Christian Liberation: Race and Sex
Over the past 50 years, Christians have been engaged in efforts to liberate and establish justice for women, post-Jim Crow era African-Americans, and LGBT persons. What’s more, feminist, black and womanist, and queer theologians claim that involvement in such efforts is at the core of what it means to be Christian. But there are many who disagree. In fact, right here in Mississippi, people claim that “liberation theology” is a divergence from the true gospel: God wants women to submit, servants to remain in their stations, and marriage only between a man and a woman. In this course, we will investigate the roots of liberation theology within Christian thought and practice. In conversation with the ground-breaking texts of early feminist, black and womanist, and queer theologians, we will consider what is at stake in discussions of Christian liberation.
Schleiermacher and Ramanuja: Christianity in Dialogue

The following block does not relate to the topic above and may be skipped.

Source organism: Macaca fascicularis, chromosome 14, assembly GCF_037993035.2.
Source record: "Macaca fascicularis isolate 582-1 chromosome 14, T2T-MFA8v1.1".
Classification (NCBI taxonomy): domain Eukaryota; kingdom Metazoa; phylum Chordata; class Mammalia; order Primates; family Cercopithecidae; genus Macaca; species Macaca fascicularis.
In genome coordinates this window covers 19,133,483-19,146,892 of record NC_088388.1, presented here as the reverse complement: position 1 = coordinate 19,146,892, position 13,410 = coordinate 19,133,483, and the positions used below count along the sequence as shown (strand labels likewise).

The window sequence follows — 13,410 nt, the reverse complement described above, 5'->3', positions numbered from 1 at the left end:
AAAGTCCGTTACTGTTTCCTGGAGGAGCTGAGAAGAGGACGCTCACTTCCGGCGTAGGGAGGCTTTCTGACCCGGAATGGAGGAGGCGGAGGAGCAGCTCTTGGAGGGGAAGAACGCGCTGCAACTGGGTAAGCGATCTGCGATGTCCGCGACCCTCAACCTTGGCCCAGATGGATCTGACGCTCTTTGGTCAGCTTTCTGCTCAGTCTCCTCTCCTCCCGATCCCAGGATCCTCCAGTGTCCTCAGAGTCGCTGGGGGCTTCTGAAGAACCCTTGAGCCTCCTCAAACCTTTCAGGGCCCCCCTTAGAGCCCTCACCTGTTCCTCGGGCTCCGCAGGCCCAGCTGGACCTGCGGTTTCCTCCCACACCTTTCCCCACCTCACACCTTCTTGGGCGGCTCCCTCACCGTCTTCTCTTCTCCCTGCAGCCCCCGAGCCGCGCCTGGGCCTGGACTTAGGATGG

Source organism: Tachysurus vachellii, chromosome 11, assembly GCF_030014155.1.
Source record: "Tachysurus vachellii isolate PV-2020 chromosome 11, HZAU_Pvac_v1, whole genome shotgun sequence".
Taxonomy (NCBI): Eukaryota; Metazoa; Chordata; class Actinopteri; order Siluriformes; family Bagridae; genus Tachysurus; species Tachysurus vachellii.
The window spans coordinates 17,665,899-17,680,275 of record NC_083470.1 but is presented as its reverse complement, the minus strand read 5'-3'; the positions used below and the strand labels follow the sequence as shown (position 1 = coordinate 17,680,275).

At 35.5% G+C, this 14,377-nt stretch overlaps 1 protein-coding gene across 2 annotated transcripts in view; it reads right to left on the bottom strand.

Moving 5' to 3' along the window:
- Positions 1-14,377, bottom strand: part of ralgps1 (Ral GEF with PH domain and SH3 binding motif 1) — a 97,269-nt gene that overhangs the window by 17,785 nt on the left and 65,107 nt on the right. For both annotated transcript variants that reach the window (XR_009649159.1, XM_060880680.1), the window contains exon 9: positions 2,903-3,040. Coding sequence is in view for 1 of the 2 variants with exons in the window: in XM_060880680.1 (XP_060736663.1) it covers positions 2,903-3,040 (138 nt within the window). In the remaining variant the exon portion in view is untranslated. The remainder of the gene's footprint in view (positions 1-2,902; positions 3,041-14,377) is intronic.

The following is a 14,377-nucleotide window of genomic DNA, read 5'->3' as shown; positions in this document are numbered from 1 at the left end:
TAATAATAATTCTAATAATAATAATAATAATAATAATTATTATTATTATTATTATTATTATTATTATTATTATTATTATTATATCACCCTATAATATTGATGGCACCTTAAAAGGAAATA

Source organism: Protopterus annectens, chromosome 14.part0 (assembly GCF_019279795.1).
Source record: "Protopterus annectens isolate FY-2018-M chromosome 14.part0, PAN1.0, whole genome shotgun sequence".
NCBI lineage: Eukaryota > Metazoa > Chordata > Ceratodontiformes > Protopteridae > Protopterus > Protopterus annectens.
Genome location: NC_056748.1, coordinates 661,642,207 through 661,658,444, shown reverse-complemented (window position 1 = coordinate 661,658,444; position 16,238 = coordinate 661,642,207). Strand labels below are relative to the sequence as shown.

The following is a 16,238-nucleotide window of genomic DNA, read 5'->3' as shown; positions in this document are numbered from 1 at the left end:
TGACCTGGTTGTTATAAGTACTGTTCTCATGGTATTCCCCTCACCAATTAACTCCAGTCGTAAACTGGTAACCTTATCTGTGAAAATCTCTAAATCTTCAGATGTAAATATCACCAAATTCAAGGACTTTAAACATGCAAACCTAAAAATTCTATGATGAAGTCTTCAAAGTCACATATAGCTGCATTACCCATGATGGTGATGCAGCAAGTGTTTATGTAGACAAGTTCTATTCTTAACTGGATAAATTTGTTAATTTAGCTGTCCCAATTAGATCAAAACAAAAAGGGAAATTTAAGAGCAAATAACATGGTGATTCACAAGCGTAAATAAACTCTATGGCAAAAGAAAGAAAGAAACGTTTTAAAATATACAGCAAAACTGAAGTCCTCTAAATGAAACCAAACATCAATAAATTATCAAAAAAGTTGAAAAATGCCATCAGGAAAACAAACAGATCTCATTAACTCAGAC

In this upper-level religious studies seminar, we will discuss the thought of Friedrich Schleiermacher and Ramanuja, putting them in dialogue with one another. Schleiermacher (1768-1834, Germany) is the founder of modern Christian theology. He has influenced the whole stream of Christian thought since the enlightenment. Ramanuja (1017-1137, S. India) is one of the great Hindu philosophers in the school known as Vedanta, whose influence is so vast that many acclaim his work as the basis of popular Hindu philosophy. Although Schleiermacher and Ramanuja come from dramatically different contexts, both have tendencies toward pan(en)theism, which holds that the world and humanity constitute the divine embodiment. In addition, both thinkers understand the divine in personal terms and emphasize divine grace. In addition to delving into the thought of each of these figures, we will discuss methodological features of religious studies, like how comparisons between traditions may be legitimately made.